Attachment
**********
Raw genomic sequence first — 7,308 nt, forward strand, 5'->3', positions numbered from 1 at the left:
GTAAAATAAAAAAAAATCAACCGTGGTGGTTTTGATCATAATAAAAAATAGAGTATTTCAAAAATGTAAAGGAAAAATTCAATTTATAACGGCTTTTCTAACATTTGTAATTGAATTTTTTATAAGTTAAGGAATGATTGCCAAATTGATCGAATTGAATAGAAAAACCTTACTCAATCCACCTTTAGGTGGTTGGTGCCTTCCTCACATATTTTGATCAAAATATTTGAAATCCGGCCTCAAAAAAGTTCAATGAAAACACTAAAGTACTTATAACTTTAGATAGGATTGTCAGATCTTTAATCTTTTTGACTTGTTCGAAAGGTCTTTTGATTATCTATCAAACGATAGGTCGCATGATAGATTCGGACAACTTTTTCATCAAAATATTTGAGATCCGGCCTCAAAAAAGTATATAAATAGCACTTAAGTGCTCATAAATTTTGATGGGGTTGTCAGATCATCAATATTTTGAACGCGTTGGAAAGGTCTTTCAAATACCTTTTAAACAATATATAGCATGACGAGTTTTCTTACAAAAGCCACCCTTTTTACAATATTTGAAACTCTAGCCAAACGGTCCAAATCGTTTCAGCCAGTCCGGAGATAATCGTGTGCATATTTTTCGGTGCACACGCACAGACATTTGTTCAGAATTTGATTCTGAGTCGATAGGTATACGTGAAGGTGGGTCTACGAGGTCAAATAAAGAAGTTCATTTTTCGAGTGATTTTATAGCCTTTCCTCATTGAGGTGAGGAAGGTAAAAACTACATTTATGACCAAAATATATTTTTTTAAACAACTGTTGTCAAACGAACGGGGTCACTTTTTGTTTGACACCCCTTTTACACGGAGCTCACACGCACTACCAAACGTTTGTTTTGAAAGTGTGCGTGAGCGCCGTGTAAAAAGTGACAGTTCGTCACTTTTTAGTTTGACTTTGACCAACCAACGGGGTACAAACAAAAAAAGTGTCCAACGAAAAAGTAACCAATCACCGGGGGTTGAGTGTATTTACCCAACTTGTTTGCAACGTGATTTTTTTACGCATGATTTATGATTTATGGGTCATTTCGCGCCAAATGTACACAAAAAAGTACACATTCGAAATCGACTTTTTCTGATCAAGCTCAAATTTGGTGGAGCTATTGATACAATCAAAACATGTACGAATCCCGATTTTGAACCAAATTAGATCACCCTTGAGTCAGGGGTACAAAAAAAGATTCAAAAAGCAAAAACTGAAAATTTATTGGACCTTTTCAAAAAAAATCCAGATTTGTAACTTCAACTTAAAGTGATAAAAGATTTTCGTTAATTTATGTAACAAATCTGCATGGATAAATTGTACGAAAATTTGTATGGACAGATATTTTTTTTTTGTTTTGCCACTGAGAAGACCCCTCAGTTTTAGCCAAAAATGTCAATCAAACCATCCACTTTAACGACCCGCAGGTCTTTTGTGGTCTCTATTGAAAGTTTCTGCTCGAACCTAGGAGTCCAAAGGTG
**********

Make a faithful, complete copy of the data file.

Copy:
Raw genomic sequence first — 7,308 nt, forward strand, 5'->3', positions numbered from 1 at the left:
GTAAAATAAAAAAAAATCAACCGTGGTGGTTTTGATCATAATAAAAAATAGAGTATTTCAAAAATGTAAAGGAAAAATTCAATTTATAACGGCTTTTCTAACATTTGTAATTGAATTTTTTATAAGTTAAGGAATGATTGCCAAATTGATCGAATTGAATAGAAAAACCTTACTCAATCCACCTTTAGGTGGTTGGTGCCTTCCTCACATATTTTGATCAAAATATTTGAAATCCGGCCTCAAAAAAGTTCAATGAAAACACTAAAGTACTTATAACTTTAGATAGGATTGTCAGATCTTTAATCTTTTTGACTTGTTCGAAAGGTCTTTTGATTATCTATCAAACGATAGGTCGCATGATAGATTCGGACAACTTTTTCATCAAAATATTTGAGATCCGGCCTCAAAAAAGTATATAAATAGCACTTAAGTGCTCATAAATTTTGATGGGGTTGTCAGATCATCAATATTTTGAACGCGTTGGAAAGGTCTTTCAAATACCTTTTAAACAATATATAGCATGACGAGTTTTCTTACAAAAGCCACCCTTTTTACAATATTTGAAACTCTAGCCAAACGGTCCAAATCGTTTCAGCCAGTCCGGAGATAATCGTGTGCATATTTTTCGGTGCACACGCACAGACATTTGTTCAGAATTTGATTCTGAGTCGATAGGTATACGTGAAGGTGGGTCTACGAGGTCAAATAAAGAAGTTCATTTTTCGAGTGATTTTATAGCCTTTCCTCATTGAGGTGAGGAAGGTAAAAACTACATTTATGACCAAAATATATTTTTTTAAACAACTGTTGTCAAACGAACGGGGTCACTTTTTGTTTGACACCCCTTTTACACGGAGCTCACACGCACTACCAAACGTTTGTTTTGAAAGTGTGCGTGAGCGCCGTGTAAAAAGTGACAGTTCGTCACTTTTTAGTTTGACTTTGACCAACCAACGGGGTACAAACAAAAAAAGTGTCCAACGAAAAAGTAACCAATCACCGGGGGTTGAGTGTATTTACCCAACTTGTTTGCAACGTGATTTTTTTACGCATGATTTATGATTTATGGGTCATTTCGCGCCAAATGTACACAAAAAAGTACACATTCGAAATCGACTTTTTCTGATCAAGCTCAAATTTGGTGGAGCTATTGATACAATCAAAACATGTACGAATCCCGATTTTGAACCAAATTAGATCACCCTTGAGTCAGGGGTACAAAAAAAGATTCAAAAAGCAAAAACTGAAAATTTATTGGACCTTTTCAAAAAAAATCCAGATTTGTAACTTCAACTTAAAGTGATAAAAGATTTTCGTTAATTTATGTAACAAATCTGCATGGATAAATTGTACGAAAATTTGTATGGACAGATATTTTTTTTTTGTTTTGCCACTGAGAAGACCCCTCAGTTTTAGCCAAAAATGTCAATCAAACCATCCACTTTAACGACCCGCAGGTCTTTTGTGGTCTCTATTGAAAGTTTCTGCTCGAACCTAGGAGTCCAAAGGTG